We found 4 providers with an interest in eye problems and who accept Blue Cross Blue Shield Silver HMO near Fall River, MA.

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Dr. Paul Jorge Botelho, MD
Specializes in Corneal and External Diseases
1741 President Avenue
Fall River, MA
 

Dr. Paul Botelho is a corneal and external diseases specialist. Before completing his residency at the University of Missouri Health System, Dr. Botelho attended medical school at Boston University School of Medicine. His areas of expertise include refractive surgery (vision correction surgery) and cornea problems. Patient ratings for Dr. Botelho average 4.0 stars out of 5. Dr. Botelho is an in-network provider for Blue Cross/Blue Shield, Coventry, Tufts Health Plan, and more. He has received the distinction of Health Professions Scholarship Recipient at Boston University School of Medicine.. In addition to English, Dr. Botelho (or staff) speaks Spanish and Portuguese. His hospital/clinic affiliations include The Miriam Hospital, Rhode Island Hospital, and St. Anne's Hospital. Dr. Botelho is open to new patients.

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Relevant Interests: , external eye diseases, cataracts, cornea problems

All Interests: External Eye Diseases, Cataracts, Refractive Surgery, LASIK, Cornea Problems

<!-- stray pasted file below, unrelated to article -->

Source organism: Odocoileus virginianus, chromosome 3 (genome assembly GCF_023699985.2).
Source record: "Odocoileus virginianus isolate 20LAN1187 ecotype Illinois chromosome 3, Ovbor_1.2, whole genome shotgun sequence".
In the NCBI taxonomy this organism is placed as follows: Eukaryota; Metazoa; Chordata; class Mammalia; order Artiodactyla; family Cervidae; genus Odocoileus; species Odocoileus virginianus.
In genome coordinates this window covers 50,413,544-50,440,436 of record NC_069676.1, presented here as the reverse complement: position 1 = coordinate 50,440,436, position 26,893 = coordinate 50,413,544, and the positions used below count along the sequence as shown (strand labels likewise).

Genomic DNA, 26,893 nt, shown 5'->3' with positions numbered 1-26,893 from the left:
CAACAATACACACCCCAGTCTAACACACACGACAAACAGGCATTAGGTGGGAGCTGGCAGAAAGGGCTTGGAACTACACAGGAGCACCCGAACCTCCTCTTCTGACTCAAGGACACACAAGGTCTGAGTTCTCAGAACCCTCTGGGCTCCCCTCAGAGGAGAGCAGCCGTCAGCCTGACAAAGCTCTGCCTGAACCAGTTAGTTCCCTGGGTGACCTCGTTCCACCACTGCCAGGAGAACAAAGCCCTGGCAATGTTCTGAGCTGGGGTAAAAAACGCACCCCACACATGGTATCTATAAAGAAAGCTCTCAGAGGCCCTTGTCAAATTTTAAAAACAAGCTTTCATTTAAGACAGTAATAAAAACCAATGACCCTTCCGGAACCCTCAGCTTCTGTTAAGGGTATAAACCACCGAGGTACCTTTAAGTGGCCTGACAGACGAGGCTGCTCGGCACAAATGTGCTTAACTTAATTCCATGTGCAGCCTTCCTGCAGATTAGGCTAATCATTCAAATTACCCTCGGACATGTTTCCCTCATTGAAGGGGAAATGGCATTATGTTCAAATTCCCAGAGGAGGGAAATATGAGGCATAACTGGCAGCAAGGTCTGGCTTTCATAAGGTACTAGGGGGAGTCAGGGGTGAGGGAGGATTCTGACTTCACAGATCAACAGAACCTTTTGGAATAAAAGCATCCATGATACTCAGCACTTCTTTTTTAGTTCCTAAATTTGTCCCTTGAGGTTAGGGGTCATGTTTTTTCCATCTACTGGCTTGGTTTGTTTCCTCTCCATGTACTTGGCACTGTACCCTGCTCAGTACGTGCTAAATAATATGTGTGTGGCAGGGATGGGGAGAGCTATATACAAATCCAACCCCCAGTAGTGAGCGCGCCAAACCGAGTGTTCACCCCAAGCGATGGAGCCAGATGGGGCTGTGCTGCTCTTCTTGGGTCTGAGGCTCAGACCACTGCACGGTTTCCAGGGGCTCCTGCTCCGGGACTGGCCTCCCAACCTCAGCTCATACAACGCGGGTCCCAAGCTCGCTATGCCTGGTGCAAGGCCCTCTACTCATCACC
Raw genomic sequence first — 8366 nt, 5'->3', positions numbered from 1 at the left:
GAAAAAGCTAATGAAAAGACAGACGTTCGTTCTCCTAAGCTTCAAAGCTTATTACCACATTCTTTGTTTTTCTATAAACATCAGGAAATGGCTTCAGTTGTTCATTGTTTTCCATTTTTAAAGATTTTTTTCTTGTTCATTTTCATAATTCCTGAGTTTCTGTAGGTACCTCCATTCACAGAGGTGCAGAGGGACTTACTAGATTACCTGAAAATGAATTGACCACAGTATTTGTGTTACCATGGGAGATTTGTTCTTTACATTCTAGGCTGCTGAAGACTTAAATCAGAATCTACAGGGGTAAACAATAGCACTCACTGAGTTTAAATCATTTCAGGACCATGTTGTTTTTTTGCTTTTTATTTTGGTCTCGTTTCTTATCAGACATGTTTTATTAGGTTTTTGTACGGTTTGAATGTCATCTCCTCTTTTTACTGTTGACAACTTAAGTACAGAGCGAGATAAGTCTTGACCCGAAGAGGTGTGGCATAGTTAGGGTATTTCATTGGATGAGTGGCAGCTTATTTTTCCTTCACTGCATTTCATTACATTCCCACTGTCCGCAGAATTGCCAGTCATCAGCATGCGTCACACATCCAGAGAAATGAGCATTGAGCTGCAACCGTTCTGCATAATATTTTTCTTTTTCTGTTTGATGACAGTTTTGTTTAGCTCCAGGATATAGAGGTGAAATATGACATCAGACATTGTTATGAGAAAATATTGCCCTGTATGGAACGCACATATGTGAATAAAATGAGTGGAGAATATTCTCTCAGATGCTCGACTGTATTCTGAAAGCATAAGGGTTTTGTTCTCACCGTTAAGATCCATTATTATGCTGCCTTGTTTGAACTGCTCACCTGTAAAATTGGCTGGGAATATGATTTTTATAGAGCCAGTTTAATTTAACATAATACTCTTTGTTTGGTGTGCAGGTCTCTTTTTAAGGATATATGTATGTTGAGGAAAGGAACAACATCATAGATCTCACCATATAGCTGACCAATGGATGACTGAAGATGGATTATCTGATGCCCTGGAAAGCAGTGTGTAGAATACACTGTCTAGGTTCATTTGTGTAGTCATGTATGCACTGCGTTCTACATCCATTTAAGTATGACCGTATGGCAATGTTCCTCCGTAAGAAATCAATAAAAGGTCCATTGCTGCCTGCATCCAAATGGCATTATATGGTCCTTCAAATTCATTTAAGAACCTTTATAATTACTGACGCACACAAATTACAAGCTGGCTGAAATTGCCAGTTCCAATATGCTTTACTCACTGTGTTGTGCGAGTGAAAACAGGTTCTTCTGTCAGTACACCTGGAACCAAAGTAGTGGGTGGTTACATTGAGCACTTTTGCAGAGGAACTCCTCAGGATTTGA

Specializes in Pediatric Ophthalmology
1030 President Avenue
Fall River, MA
 

Dr. John Donahue is a physician who specializes in pediatric ophthalmology. In his practice, Dr. Donahue focuses on strabismus. He accepts several insurance carriers, including Blue Cross Blue Shield Catastrophic, Blue Cross/Blue Shield, and Blue Choice. He studied medicine at the University of Colorado Denver School of Medicine. His medical residency was performed at a hospital affiliated with the University of Colorado Denver. Dr. Donahue has received the distinction of *specialty Is Pediatric Ophthaolmology & Strabismus*. In addition to English, he speaks Portuguese. His professional affiliations include The Miriam Hospital, Rhode Island Hospital, and Good Samaritan Hospital. New patients are welcome to contact his office for an appointment.

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Relevant Interests: , strabismus, eye problems

All Interests: Strabismus, Eye Problems

Specializes in Ophthalmology
1030 President Avenue
Fall River, MA
 

Dr. Paul Beade practices ophthalmology (eye disease) in Fall River, MA and Brockton, MA. He is conversant in Portuguese. Clinical interests for Dr. Beade include cataracts. He is professionally affiliated with St. Anne's Hospital. Dr. Beade studied medicine at Brown University, Alpert Medical School. He trained at Manhattan Eye, Ear & Throat Institute for his residency. He is in-network for Blue Cross/Blue Shield, Tufts Health Plan, Blue Cross Blue Shield Bronze, and more. He has received distinctions including Ear & Throat Hospital; Outstanding Category At Brown Medical School (highest Distinction At Brown Med School); and Chief Resident In Ophthalmology, Manhattan Eye. Dr. Beade has an open panel.

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Relevant Interests: , cataracts

All Interests: Cataracts

Specializes in Vitreoretinal Diseases